Major, John, 1943?, British statesman, b. John Major Ball. Raised in a working-class area of London, he was elected to Lambeth borough council (1968?71) and entered Parliament as a Conservative in 1979. He became Prime Minister Margaret Thatcher's chief secretary to the Treasury in 1987, foreign secretary in 1989, and, later that year, chancellor of the exchequer. A Thatcher loyalist, he became her successor after she withdrew from the 1990 party elections. Diplomatic and respected, even by the opposition, he moderated the Thatcher government's controversial poll tax and its opposition to greater integration into the European Community (now the European Union). He provided military support to the United States in the Persian Gulf War (1991). In 1992, Major and the Conservatives again defeated Labour in a national election. Despite a political setback in 1992 when his government could no longer support the minimum exchange level of the pound within the exchange-rate mechanism of the European Monetary System, Major was able to win ratification of the Treaty of European Union (Maastricht Treaty) in 1993. In 1994 his government's representatives participated in the negotiation of a cease-fire in Northern Ireland. Although party infighting, policy changes, and scandals eroded his parliamentary and public support, Major was reaffirmed as Conservative party leader in 1995. After the Conservatives were defeated by Tony Blair and Labour in a landslide in 1997, Major resigned as party leader; he retired from Parliament in 2001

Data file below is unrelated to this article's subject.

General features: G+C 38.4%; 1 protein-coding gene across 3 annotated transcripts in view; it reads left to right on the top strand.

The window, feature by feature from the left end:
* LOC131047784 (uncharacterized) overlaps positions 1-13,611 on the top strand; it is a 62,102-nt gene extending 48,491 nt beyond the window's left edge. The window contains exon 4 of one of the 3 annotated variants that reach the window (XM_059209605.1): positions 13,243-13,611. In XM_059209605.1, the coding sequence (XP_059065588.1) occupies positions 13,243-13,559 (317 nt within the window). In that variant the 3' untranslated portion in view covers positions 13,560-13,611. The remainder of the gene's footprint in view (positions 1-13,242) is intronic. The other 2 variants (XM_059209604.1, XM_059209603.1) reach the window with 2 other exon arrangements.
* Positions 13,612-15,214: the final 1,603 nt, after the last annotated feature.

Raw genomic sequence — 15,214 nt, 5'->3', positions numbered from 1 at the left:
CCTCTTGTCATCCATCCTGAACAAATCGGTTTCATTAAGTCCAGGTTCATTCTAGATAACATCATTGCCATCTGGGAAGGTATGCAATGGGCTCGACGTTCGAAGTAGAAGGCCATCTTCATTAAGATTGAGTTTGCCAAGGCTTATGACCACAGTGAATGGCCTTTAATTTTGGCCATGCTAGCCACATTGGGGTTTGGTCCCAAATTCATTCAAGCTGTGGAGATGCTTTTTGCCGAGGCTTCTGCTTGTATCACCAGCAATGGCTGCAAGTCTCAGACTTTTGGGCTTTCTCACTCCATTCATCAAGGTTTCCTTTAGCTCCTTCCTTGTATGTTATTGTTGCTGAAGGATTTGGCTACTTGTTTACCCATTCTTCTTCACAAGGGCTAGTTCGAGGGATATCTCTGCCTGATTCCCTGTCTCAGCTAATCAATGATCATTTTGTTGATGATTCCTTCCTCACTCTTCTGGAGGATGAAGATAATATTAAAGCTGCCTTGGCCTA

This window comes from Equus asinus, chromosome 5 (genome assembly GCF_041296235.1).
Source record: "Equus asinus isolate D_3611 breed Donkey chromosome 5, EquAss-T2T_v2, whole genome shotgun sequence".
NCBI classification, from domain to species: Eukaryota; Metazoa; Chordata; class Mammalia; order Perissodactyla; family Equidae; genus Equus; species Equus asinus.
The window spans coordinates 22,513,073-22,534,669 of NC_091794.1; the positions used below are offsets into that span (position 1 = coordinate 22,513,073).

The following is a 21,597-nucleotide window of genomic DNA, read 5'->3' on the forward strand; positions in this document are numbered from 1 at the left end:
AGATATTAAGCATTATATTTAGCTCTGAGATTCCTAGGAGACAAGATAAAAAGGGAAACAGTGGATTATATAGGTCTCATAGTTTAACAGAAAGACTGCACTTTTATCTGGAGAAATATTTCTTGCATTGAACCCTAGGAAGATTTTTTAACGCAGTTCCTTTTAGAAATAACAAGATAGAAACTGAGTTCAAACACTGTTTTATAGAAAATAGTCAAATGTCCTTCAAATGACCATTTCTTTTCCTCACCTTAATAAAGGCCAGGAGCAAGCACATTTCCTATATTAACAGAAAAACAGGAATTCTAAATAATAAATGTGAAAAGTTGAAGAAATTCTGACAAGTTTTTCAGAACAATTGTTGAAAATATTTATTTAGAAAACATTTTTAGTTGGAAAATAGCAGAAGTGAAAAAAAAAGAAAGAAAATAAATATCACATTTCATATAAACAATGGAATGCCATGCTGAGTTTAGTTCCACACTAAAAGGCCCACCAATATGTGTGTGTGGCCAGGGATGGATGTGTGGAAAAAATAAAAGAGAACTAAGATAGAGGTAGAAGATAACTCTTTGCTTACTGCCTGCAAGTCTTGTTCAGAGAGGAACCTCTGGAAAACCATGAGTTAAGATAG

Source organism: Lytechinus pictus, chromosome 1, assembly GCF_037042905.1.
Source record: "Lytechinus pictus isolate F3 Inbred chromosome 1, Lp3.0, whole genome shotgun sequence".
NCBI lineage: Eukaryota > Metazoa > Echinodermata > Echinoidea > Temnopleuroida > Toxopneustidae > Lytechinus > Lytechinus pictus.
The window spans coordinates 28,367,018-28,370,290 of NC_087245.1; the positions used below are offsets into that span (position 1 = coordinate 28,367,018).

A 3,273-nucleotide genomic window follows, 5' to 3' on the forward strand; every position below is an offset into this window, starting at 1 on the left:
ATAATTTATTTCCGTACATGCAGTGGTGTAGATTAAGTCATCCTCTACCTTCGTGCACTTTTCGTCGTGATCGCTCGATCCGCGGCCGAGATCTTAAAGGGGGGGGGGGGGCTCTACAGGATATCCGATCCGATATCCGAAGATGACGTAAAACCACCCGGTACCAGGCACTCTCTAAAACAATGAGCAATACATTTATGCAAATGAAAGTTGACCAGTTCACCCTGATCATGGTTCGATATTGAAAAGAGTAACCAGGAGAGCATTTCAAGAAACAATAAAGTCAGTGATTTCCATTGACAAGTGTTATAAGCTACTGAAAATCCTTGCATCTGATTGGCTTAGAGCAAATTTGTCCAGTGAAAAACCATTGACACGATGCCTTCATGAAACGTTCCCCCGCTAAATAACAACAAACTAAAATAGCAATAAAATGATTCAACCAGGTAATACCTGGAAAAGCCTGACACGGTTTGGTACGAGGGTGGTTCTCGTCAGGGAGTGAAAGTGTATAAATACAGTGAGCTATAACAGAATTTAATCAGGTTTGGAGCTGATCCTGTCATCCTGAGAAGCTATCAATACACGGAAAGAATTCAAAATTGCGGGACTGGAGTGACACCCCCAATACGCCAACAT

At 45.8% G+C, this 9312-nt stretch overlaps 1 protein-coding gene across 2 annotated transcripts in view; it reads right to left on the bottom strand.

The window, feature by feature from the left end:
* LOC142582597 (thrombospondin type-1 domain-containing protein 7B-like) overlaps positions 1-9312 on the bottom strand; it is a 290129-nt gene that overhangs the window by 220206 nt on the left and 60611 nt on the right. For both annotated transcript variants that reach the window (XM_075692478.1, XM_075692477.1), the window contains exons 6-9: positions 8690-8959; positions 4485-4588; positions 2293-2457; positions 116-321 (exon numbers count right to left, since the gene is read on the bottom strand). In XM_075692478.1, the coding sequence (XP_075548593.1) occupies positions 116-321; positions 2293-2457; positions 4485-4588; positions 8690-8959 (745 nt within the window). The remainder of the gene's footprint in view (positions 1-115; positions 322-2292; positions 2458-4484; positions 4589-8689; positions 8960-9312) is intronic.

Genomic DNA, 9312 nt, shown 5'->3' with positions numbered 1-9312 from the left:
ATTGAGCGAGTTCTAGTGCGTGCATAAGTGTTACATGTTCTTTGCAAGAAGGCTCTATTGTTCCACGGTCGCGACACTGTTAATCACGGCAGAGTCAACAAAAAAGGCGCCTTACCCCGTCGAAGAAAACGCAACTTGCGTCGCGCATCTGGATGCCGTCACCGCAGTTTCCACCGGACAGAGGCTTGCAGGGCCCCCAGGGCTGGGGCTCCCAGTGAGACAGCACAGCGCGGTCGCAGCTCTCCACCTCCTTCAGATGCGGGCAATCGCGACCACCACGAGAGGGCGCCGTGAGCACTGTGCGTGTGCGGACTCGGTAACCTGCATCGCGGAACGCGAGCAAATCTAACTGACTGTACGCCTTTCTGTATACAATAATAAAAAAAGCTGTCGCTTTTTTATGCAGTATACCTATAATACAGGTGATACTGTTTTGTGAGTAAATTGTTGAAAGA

See E. Pearce, The Quiet Rise of John Major (1991).
The Columbia Electronic Encyclopedia, 6th ed. Copyright 2012, Columbia University Press. All rights reserved.
See more Encyclopedia articles on: British and Irish History: Biographies